« AnteriorContinuar »
harm to the cause of God; we least of all may content ourselves with formal profes sions, without true and lively godliness, or think that the time for bold and zealous witnessing to the truth is now gone by. The enemies of truth are at work among us, and we may be called upon, before we expect or look for such a summons, to stand forth in the defence of that "faith which was once delivered unto the saints."
How, then, shall we prepare ourselves? Will you be ready, think you, if you attend eagerly to your worldly matters, and leave religion to the clergy only? Whether ye be rich or poor, young or old, who judge thus, assuredly ye are mistaken. As there are "many members in the body, and all members have not the same office, so we, being many, are one body in Christ, and every one members in particular." "Set your hearts," then, "to the things which are commanded you this day; for it is not a vain thing for you, because it is your life." Let us at-.
tend to the language of the Church, and pray "that like as we do believe his only begotten Son, our Lord Jesus Christ, to have ascended into heaven; so we may in heart and mind thither ascend, and with Him continually dwell, who liveth and reigneth with the Father and the Holy Ghost, one God, world without endAmen!"
1 PETER V. 5.*
"Likewise, ye younger, submit yourselves unto the elder: yea, all of you be subject one to another, and be clothed with humility: for God resisteth the proud, and giveth grace to the humble."
DEAR children, I have chosen this text particularly for you, because it teaches a lesson which we cannot begin to learn too early, and which we must go on learning to the end of our lives. It is a lesson which we are very slow in learning, and which we are very apt to forget: you may remember your reading and writing, and all the other things you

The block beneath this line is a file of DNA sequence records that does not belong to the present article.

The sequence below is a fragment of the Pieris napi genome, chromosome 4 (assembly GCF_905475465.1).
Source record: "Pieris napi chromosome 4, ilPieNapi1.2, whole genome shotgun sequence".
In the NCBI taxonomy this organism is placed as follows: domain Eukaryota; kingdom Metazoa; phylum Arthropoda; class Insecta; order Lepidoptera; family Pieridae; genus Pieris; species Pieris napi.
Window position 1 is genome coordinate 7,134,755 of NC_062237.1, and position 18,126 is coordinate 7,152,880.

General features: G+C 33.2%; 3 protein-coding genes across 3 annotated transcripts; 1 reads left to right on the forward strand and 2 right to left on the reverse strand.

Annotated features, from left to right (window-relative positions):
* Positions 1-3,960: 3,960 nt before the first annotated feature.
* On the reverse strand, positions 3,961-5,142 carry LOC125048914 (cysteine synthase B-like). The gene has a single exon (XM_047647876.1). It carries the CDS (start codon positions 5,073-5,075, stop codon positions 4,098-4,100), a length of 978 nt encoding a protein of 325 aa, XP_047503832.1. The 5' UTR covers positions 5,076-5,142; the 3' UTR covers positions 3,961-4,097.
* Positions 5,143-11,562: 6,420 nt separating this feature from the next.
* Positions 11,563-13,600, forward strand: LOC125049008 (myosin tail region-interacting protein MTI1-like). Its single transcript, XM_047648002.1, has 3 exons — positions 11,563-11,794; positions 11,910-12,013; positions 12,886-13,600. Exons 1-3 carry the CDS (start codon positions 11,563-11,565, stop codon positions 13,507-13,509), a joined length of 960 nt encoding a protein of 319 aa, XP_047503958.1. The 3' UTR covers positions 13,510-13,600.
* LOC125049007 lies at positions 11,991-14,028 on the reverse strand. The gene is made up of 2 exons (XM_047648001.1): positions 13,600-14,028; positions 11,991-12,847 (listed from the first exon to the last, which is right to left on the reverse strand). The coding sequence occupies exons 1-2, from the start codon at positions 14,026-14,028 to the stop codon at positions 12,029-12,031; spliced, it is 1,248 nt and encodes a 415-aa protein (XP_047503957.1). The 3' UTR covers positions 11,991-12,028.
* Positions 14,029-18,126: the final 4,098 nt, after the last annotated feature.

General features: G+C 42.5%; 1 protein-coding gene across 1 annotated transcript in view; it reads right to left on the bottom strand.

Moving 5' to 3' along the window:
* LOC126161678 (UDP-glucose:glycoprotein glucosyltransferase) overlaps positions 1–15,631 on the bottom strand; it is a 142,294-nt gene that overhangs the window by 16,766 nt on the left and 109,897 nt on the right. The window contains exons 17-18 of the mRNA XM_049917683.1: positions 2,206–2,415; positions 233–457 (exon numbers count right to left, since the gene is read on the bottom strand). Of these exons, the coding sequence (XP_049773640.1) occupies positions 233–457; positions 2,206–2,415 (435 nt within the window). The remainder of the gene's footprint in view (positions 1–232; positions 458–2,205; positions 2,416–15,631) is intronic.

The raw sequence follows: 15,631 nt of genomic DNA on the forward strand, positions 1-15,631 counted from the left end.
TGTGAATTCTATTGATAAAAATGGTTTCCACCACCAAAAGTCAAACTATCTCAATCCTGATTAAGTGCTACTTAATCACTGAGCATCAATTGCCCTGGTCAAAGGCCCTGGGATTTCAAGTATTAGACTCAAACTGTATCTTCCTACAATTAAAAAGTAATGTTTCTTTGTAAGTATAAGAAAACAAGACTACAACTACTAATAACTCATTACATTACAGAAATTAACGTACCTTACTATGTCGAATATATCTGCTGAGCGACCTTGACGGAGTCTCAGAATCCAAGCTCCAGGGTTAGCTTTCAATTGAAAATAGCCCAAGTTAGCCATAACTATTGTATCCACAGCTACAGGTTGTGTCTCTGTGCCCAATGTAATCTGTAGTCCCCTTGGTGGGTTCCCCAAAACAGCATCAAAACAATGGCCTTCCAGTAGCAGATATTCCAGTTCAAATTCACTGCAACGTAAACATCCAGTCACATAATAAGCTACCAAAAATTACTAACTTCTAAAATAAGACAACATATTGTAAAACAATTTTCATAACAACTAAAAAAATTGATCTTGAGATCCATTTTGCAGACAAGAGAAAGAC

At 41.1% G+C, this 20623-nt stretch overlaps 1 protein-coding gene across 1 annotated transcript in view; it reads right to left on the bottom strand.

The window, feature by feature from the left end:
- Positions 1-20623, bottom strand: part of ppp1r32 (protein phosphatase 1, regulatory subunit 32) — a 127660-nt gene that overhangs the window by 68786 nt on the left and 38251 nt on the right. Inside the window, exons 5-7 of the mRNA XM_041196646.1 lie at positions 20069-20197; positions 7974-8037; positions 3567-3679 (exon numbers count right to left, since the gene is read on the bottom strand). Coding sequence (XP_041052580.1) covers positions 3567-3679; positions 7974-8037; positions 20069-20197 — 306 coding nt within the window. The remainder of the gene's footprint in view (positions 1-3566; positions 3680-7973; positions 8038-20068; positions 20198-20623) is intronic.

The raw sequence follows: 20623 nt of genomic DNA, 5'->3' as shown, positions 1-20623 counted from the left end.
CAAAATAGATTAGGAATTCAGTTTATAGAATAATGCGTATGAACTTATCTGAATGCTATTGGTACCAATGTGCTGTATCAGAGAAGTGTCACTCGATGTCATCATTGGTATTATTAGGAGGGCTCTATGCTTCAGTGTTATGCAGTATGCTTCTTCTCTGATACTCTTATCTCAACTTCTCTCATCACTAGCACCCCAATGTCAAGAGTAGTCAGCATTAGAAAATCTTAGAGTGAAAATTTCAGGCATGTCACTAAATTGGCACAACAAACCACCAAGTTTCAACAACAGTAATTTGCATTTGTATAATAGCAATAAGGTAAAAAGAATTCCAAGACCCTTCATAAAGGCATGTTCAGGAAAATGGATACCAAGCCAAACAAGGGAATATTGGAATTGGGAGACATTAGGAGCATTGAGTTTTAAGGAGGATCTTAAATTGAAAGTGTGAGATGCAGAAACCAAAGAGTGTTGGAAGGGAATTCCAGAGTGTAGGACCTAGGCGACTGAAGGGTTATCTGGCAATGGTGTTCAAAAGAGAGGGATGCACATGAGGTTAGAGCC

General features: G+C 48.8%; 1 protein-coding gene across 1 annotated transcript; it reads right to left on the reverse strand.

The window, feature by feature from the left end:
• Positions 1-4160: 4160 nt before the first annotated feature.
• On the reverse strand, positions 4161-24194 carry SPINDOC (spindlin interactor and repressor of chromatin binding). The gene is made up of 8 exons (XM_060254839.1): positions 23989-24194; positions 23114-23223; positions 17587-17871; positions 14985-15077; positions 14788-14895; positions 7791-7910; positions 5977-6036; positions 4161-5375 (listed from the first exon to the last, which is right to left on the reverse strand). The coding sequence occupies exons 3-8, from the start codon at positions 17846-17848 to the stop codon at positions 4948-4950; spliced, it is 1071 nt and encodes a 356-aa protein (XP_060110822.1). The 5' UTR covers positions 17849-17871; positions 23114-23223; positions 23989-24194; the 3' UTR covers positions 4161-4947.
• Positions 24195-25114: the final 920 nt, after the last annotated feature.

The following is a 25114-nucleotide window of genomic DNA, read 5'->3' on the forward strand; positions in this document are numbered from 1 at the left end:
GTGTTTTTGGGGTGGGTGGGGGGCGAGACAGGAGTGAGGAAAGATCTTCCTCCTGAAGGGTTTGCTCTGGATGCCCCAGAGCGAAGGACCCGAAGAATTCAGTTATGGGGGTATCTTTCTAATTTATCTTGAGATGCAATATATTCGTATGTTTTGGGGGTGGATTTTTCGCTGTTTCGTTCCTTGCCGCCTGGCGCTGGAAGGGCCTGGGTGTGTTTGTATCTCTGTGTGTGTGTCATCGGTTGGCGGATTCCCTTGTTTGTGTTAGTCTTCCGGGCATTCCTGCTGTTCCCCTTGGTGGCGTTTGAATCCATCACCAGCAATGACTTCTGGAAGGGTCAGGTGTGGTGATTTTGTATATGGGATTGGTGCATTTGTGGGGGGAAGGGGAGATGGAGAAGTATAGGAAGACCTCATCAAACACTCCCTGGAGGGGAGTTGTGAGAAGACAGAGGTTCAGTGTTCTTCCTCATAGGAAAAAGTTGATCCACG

* Addressed to the children of the Sundayschools at Haslemere, on the day of the Queen's coronation.
learn at school more easily than you will remember the lesson of my text, and yet it is a very short one, and not difficult to understand. It is the duty of submitting ourselves to our elders. The apostle St. Peter addresses it particularly to the children of those disciples to whom he was writing-" Ye younger, submit yourselves unto the elder." Now, I will try to show that these few words teach you you a very important and useful lesson as to your proper behaviour; 1, Towards your parents; 2, towards your teachers; 3, towards your elders by age, whoever and wherever they may be; and 4, your superiors in rank, and station, and authority. I will show you, too, that all this obedience to your elders is a duty to God, and that if you do not thus submit yourselves to their authority, you rebel not only against them, but against God Himself, who placed them in that station, and made them your superiors.
First, then, you are taught by these words, "Ye younger, submit yourselves to the elder,"
to obey your parents, or those who are the same to you as your parents, if it has pleased Almighty God to take your parents from you. "Children," says St. Paul, "obey your parents in the Lord; for this is right. Honour thy father and mother, which is the first commandment with promise; that it may be well with thee, and that thou mayest live long upon the earth."* Here the apostle St. Paul reminds you, that it is one of the commandments of God's law to honour your parents; and he says it is "the first commandment with promise," i. e. it is the first to which a particular reward is promised for obedience, viz. a long and prosperous life. By the law of Moses the Jews were very strictly ordered to obey this commandment, and if any one presumed to disobey it, and to mock, or abuse, or despise his parents, he was punished with death. For you will find it written in Deut. xxi. 18, 66 If a man have a stubborn and rebellious
* Ephes. vi. 1-3.